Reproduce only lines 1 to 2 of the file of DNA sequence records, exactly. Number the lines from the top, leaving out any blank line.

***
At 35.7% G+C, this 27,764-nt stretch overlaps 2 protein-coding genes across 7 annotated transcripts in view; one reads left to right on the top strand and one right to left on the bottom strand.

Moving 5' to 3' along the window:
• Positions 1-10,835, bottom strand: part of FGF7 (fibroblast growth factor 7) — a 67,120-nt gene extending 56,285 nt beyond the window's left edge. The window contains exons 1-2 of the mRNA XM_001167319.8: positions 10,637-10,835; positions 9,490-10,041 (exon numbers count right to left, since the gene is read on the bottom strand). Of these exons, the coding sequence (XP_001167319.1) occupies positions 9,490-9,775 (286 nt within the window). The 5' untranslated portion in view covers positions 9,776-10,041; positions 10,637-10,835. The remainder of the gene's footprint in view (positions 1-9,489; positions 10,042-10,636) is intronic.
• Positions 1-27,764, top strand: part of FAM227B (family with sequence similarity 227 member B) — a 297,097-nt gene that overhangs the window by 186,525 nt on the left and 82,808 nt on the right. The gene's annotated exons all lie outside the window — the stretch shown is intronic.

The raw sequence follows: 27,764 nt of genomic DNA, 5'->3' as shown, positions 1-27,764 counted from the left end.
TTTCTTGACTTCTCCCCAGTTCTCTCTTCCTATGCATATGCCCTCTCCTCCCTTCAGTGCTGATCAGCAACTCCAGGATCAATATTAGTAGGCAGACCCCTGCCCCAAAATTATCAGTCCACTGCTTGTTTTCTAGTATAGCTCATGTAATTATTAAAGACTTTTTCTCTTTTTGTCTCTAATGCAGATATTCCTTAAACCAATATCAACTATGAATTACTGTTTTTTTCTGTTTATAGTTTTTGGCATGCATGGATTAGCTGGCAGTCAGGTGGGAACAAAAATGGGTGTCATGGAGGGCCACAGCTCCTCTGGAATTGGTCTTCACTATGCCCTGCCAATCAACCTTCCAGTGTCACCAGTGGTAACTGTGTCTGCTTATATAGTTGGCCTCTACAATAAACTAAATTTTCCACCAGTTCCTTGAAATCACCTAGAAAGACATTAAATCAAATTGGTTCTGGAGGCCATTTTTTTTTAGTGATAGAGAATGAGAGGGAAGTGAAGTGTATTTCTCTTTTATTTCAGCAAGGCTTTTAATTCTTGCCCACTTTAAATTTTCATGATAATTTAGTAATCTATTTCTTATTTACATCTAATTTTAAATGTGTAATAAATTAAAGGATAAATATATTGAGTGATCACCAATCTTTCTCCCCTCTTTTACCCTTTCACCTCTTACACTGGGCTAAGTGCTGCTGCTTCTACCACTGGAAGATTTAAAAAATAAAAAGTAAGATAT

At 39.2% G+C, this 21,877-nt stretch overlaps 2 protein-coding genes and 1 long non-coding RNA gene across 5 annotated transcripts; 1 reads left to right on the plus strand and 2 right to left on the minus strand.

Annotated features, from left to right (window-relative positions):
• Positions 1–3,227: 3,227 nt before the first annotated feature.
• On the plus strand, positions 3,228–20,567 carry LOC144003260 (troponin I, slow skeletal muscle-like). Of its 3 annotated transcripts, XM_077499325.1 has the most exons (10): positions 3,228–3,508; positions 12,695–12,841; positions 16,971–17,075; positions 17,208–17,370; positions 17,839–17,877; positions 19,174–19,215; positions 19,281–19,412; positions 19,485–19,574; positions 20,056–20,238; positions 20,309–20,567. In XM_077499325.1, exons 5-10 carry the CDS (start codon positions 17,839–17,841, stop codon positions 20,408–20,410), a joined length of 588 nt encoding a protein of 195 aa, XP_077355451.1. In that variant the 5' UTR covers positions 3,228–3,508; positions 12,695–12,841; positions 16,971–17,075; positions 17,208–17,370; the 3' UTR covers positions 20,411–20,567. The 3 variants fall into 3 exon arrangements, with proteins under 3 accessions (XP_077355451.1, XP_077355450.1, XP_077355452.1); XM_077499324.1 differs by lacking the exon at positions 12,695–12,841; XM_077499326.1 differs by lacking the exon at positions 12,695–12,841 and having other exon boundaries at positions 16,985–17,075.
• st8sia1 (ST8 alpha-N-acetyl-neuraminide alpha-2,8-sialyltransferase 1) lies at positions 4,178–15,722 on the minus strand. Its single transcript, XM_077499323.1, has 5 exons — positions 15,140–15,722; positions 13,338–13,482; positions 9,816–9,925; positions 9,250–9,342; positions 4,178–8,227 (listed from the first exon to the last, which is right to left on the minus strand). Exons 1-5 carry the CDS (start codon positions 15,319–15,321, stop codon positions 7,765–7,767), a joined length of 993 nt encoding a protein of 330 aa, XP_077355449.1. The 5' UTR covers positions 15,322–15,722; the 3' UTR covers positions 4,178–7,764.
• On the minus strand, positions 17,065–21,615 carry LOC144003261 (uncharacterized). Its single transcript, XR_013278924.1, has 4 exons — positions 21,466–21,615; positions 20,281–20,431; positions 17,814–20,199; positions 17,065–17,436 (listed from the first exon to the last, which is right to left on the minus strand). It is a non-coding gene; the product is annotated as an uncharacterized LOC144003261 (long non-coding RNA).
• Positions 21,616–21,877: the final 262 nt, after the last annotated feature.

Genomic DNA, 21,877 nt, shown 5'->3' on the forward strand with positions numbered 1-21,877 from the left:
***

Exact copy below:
At 35.7% G+C, this 27,764-nt stretch overlaps 2 protein-coding genes across 7 annotated transcripts in view; one reads left to right on the top strand and one right to left on the bottom strand.

Moving 5' to 3' along the window: